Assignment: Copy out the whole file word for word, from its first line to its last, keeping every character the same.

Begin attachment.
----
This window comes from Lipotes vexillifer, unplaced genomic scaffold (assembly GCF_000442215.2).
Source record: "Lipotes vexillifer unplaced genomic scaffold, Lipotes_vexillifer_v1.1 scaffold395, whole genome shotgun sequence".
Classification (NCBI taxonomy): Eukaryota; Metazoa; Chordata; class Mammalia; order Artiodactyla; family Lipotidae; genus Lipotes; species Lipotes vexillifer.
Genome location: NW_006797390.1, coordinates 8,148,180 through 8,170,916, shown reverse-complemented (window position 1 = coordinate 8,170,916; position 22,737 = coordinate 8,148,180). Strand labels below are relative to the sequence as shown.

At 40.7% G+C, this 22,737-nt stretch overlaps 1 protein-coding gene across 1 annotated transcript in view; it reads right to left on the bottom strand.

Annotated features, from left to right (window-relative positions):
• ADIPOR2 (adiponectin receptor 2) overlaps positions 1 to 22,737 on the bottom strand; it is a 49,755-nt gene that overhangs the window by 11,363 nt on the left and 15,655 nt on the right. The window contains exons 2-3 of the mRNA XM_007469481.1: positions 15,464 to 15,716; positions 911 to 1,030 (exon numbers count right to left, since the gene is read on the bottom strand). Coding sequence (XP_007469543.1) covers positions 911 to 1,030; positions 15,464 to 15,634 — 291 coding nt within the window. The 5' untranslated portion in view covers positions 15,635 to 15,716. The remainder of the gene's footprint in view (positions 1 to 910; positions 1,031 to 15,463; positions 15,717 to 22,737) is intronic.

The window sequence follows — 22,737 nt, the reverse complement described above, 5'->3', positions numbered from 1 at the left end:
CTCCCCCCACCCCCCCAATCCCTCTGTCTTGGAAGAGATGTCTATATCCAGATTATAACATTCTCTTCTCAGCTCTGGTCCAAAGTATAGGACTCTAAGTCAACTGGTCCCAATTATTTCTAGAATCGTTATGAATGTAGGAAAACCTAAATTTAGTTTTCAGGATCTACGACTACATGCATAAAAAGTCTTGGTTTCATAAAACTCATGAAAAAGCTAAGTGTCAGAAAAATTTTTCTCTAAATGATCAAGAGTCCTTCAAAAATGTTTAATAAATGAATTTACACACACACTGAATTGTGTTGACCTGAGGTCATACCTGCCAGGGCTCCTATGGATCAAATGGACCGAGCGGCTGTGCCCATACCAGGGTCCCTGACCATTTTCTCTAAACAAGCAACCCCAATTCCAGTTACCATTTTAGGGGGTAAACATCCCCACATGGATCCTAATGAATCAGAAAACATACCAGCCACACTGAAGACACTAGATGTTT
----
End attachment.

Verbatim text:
This window comes from Lipotes vexillifer, unplaced genomic scaffold (assembly GCF_000442215.2).
Source record: "Lipotes vexillifer unplaced genomic scaffold, Lipotes_vexillifer_v1.1 scaffold395, whole genome shotgun sequence".
Classification (NCBI taxonomy): Eukaryota; Metazoa; Chordata; class Mammalia; order Artiodactyla; family Lipotidae; genus Lipotes; species Lipotes vexillifer.
Genome location: NW_006797390.1, coordinates 8,148,180 through 8,170,916, shown reverse-complemented (window position 1 = coordinate 8,170,916; position 22,737 = coordinate 8,148,180). Strand labels below are relative to the sequence as shown.

At 40.7% G+C, this 22,737-nt stretch overlaps 1 protein-coding gene across 1 annotated transcript in view; it reads right to left on the bottom strand.

Annotated features, from left to right (window-relative positions):
• ADIPOR2 (adiponectin receptor 2) overlaps positions 1 to 22,737 on the bottom strand; it is a 49,755-nt gene that overhangs the window by 11,363 nt on the left and 15,655 nt on the right. The window contains exons 2-3 of the mRNA XM_007469481.1: positions 15,464 to 15,716; positions 911 to 1,030 (exon numbers count right to left, since the gene is read on the bottom strand). Coding sequence (XP_007469543.1) covers positions 911 to 1,030; positions 15,464 to 15,634 — 291 coding nt within the window. The 5' untranslated portion in view covers positions 15,635 to 15,716. The remainder of the gene's footprint in view (positions 1 to 910; positions 1,031 to 15,463; positions 15,717 to 22,737) is intronic.

The window sequence follows — 22,737 nt, the reverse complement described above, 5'->3', positions numbered from 1 at the left end:
CTCCCCCCACCCCCCCAATCCCTCTGTCTTGGAAGAGATGTCTATATCCAGATTATAACATTCTCTTCTCAGCTCTGGTCCAAAGTATAGGACTCTAAGTCAACTGGTCCCAATTATTTCTAGAATCGTTATGAATGTAGGAAAACCTAAATTTAGTTTTCAGGATCTACGACTACATGCATAAAAAGTCTTGGTTTCATAAAACTCATGAAAAAGCTAAGTGTCAGAAAAATTTTTCTCTAAATGATCAAGAGTCCTTCAAAAATGTTTAATAAATGAATTTACACACACACTGAATTGTGTTGACCTGAGGTCATACCTGCCAGGGCTCCTATGGATCAAATGGACCGAGCGGCTGTGCCCATACCAGGGTCCCTGACCATTTTCTCTAAACAAGCAACCCCAATTCCAGTTACCATTTTAGGGGGTAAACATCCCCACATGGATCCTAATGAATCAGAAAACATACCAGCCACACTGAAGACACTAGATGTTT